These are the actual strawberries we buy every week from the farmer’s market, as long as they are available. They are ripe and sweet—just picked. Supermarket strawberries don’t come close to these beauties.
This may be the most important post you read on this blog—where to obtain wholefood ingredients.
We shop in a variety of places.
First, if we can eat from our garden, we eat from our garden. All last summer I grew lettuce and tomatoes and herbs and had a salad from my garden every day for lunch. This year we are doubling the size of our vegetable garden and will learn how to grow autumn and winter crops in addition to our summer favorites. We also need to learn how much food we need to actually feed ourselves as much as we can, and learn how to do that.
Second, we go to two farmer’s markets…
The other day a subject line on an email caught my eye: How to Turn an Almost-Empty Peanut Butter Jar Into Dinner I had to click through and find out what they were suggesting.
There was no recipe. It was about making a sauce in the peanut butter jar that could then be used in a variety of dishes.
Here’s how to make this. When you get to the bottom of the nut butter jar (any type of nut butter will do) and there is only a tablespoon or two of nut butter left, add an equal part warm water and stir well with a spoon. It takes about a minute of stirring. You’ll end up with a lovely creamy dressing without adding any oil.
I wanted to start this blog in October 2017 when I moved to Sonoma County, California and the way I started eating radically changed. I have many unpublished posts I’ve written, but life intervened in various ways.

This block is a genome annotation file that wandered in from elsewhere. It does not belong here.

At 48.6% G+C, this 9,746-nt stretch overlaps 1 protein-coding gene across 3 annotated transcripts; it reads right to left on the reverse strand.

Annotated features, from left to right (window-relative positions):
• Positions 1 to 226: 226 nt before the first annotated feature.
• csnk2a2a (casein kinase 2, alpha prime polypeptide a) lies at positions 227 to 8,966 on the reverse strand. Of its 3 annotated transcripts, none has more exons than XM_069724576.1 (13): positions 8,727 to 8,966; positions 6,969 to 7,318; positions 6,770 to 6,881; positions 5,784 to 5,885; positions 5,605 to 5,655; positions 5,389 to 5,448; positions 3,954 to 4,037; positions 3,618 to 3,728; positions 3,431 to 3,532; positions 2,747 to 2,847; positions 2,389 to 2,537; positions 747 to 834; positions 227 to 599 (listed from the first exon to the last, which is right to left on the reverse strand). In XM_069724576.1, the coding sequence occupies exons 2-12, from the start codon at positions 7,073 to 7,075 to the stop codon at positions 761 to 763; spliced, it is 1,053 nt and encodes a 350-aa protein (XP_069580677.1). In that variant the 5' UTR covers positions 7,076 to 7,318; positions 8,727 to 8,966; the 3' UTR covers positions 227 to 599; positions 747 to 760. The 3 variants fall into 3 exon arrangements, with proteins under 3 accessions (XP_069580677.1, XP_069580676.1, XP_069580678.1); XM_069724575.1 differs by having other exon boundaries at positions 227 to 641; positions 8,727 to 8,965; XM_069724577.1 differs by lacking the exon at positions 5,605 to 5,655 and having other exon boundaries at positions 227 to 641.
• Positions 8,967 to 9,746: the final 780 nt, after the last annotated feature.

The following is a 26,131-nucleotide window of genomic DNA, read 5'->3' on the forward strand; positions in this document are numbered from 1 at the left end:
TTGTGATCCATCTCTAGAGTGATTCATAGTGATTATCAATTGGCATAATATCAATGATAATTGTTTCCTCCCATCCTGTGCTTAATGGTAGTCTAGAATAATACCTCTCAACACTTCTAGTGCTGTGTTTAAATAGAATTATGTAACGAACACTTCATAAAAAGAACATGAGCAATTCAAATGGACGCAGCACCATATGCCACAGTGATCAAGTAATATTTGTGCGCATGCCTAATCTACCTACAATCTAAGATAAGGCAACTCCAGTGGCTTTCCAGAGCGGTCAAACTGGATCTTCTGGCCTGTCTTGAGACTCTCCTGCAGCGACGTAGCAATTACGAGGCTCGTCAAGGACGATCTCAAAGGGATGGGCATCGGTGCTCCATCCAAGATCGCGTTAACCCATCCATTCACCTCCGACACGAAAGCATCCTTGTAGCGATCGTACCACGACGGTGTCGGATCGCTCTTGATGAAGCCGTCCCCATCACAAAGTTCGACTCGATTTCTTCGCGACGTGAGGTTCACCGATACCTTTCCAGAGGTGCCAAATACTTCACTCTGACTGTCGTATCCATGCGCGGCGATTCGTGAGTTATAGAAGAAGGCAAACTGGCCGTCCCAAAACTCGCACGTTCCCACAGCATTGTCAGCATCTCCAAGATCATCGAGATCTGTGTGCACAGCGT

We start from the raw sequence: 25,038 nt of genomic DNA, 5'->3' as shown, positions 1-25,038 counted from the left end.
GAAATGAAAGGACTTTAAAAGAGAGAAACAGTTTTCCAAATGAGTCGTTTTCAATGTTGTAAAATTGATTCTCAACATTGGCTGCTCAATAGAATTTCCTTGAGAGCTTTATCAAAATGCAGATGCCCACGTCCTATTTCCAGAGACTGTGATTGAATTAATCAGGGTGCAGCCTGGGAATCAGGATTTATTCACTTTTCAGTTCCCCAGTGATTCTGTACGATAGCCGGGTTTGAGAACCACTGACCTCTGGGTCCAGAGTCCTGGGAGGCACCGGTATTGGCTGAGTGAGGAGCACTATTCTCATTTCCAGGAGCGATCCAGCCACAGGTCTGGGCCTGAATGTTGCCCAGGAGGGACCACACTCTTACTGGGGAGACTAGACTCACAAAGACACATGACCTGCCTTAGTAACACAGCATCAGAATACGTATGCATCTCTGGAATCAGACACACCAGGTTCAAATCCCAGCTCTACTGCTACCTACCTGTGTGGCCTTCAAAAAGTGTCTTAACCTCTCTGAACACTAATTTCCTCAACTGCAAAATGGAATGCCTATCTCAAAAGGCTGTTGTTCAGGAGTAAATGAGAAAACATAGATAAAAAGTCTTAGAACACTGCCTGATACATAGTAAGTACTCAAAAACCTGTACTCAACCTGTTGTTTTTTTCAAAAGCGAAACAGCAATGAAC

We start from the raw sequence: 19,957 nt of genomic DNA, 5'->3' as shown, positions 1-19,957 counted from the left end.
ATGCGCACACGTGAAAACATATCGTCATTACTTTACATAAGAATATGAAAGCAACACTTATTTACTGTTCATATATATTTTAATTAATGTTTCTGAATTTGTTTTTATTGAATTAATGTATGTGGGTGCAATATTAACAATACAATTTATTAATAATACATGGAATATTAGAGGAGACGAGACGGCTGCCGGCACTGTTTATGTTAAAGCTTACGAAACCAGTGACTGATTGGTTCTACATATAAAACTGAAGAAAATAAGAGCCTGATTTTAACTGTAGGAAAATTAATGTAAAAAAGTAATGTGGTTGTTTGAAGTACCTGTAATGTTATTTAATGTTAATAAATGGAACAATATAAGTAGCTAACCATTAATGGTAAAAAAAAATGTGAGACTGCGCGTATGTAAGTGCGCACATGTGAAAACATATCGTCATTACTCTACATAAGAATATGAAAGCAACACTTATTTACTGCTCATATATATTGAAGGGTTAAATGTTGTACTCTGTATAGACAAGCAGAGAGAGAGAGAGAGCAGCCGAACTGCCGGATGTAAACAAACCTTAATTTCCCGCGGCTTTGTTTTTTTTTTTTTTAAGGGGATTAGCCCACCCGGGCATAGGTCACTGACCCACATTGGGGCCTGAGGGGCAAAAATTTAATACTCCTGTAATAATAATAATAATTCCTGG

About a month ago I was finally ready and then the Covid-19 shut-downs began.
And now I see the real need for this blog.
If your food situation is anything like mine you’ve had major disruptions in the way you eat. Here all our restaurants are closed, and even those who advertise take-out are not answering their phones. Last week it was Larry’s birthday. Usually, we go out to lunch on our birthdays, but we couldn’t even get take-out beyond a deli sandwich from a supermarket.
The week shelter-in-place started I couldn’t buy the particular organic brown rice that we prefer, and it hasn’t been on the shelf since. Other organic brown rices which we were buying for $2.50 a pound is now $10 a pound!
And last Sunday when we walked in to our local supermarket to buy organic rainbow carrots, half of the produce section was empty.
A major meat production plant was closed down this week with 800 cases of covid-19. And farmers are now being told to stop farming.
I’m not panicking because I know what to do.